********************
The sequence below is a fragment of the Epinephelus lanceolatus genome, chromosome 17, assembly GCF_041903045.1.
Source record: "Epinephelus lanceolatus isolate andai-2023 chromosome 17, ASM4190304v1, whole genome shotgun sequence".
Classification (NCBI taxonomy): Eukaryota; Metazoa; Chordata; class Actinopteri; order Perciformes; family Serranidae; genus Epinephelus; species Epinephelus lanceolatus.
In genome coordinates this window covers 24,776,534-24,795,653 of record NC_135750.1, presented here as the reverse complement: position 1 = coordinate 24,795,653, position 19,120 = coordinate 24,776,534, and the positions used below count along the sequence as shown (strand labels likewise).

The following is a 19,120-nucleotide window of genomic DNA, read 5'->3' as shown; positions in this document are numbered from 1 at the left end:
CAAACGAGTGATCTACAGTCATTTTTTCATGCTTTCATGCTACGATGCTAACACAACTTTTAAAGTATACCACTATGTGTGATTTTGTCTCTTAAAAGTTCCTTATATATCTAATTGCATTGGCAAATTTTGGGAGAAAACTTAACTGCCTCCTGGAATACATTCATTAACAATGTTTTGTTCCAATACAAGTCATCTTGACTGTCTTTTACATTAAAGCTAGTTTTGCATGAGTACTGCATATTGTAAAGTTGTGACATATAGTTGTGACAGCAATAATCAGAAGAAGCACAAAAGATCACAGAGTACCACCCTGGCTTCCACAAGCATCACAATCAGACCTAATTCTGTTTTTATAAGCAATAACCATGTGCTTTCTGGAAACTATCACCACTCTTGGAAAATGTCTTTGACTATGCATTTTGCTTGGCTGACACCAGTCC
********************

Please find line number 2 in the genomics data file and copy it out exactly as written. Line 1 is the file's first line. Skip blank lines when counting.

Source record: "Epinephelus lanceolatus isolate andai-2023 chromosome 17, ASM4190304v1, whole genome shotgun sequence".